About Dickerson and Nop


“Presence”, the new album from Matthew DIckerson and Susan Nop, available November 1, 2015 in digital format at iTunes, Amazon, and CDBaby.  Click the play button above to hear some songs from the new album, as well as songs from our earlier Christmas album “The Brilliant Whiteness of Snow.”

Matthew Dickerson and Susan Nop have been writing and performing music together since 2010. They have brought their style of original roots Americana and roots Gospel to venues such as SoulFest--where they played with the band Zephyr (2012 and 2013)--was well as clubs, cafes, colleges, churches, and music halls around the northeast.

Susan Nop
brings more than three decades studying, teaching, and performing classical piano to the duet--along with a newfound love for the keyboards on her accordion. But it is her soulful and passionate lead vocals as much as her skill on the keys, that give Dickerson and Nop their distinctive sound. Tapping into her southern roots, she brings both passion and authenticity to her work.

Matthew Dickerson studied piano for eight years as a young adult, but while all the theory he learned from his jazz pianist instructor stuck in his head, a failure to actually practice enough proved an impediment to his becoming the pianist his mother wanted him to be. In high school and college he picked up harmonica. He took up acoustic guitar in his early twenties, followed by with electric bass (which he actually practiced fervently). He became the bassist and a songwriter for the blues band Deep Freyed, earning national airplay for two independently released CDs, “Blues Oil” (1999), and “Faces of Blue” (2001).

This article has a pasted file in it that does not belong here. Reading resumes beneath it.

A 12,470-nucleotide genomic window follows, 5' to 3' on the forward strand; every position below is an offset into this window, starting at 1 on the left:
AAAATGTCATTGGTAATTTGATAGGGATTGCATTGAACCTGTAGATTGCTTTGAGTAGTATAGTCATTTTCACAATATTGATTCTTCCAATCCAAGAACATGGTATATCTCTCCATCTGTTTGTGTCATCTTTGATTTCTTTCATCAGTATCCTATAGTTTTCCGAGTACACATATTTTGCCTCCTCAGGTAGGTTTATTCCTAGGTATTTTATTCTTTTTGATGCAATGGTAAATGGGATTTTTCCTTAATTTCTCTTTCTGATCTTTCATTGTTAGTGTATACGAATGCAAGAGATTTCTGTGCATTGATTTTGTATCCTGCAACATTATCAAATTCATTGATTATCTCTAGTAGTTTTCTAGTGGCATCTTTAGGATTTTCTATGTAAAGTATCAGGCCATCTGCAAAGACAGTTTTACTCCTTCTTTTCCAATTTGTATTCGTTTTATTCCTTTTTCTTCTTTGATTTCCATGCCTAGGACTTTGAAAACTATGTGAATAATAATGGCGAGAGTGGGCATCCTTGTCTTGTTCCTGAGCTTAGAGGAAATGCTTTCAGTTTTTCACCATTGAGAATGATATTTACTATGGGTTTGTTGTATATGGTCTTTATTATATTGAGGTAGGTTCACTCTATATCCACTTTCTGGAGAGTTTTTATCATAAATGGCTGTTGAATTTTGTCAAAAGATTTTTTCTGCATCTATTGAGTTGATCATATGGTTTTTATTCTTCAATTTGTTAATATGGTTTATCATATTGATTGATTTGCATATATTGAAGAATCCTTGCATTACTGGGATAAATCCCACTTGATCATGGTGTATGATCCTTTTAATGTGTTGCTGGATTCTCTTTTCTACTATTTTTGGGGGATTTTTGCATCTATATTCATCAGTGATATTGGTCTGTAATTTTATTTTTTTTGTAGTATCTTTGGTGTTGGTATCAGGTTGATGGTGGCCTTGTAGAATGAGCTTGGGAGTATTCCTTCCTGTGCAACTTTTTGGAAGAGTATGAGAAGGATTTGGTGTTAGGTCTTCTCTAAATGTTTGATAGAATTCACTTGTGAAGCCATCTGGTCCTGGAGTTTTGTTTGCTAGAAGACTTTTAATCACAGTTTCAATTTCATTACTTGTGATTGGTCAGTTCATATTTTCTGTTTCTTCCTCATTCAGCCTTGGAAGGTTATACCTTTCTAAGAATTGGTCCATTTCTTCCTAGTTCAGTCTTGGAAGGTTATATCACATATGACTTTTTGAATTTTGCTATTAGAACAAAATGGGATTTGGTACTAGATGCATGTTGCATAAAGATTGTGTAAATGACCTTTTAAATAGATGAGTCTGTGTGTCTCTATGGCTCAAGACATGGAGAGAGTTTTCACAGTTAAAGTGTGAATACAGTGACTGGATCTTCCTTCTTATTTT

Eventually Dickerson’s first love for the rootsy acoustic singer-songwriter tradition of such artists as Mark Heard, Pierce Pettis, Buddy and Julie Miller, Bruce Cockburn and T Bone Burnett drew him back to Americana music. His collaboration with Nop encouraged and inspired a new wave of songwriting, and their work together leading worship at church also prompted a desire and effort to express elements of his faith within the sort of musical tradition he loved.